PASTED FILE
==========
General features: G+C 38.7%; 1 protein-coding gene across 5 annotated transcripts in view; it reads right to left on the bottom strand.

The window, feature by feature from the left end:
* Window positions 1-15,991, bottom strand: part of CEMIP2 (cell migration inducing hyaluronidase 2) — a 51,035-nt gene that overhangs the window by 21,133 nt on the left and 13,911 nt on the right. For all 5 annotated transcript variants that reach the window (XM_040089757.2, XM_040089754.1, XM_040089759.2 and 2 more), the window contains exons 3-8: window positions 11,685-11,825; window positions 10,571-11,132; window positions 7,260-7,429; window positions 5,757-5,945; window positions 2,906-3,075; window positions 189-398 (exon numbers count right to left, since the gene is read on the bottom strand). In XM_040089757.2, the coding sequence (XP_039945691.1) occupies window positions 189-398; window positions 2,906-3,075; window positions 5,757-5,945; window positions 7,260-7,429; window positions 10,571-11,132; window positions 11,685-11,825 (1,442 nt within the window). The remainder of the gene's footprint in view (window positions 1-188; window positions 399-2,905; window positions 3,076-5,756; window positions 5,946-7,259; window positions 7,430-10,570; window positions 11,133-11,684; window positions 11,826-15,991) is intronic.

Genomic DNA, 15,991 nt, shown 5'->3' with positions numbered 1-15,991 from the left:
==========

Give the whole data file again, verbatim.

General features: G+C 38.7%; 1 protein-coding gene across 5 annotated transcripts in view; it reads right to left on the bottom strand.

The window, feature by feature from the left end:
* Window positions 1-15,991, bottom strand: part of CEMIP2 (cell migration inducing hyaluronidase 2) — a 51,035-nt gene that overhangs the window by 21,133 nt on the left and 13,911 nt on the right. For all 5 annotated transcript variants that reach the window (XM_040089757.2, XM_040089754.1, XM_040089759.2 and 2 more), the window contains exons 3-8: window positions 11,685-11,825; window positions 10,571-11,132; window positions 7,260-7,429; window positions 5,757-5,945; window positions 2,906-3,075; window positions 189-398 (exon numbers count right to left, since the gene is read on the bottom strand). In XM_040089757.2, the coding sequence (XP_039945691.1) occupies window positions 189-398; window positions 2,906-3,075; window positions 5,757-5,945; window positions 7,260-7,429; window positions 10,571-11,132; window positions 11,685-11,825 (1,442 nt within the window). The remainder of the gene's footprint in view (window positions 1-188; window positions 399-2,905; window positions 3,076-5,756; window positions 5,946-7,259; window positions 7,430-10,570; window positions 11,133-11,684; window positions 11,826-15,991) is intronic.

Genomic DNA, 15,991 nt, shown 5'->3' with positions numbered 1-15,991 from the left: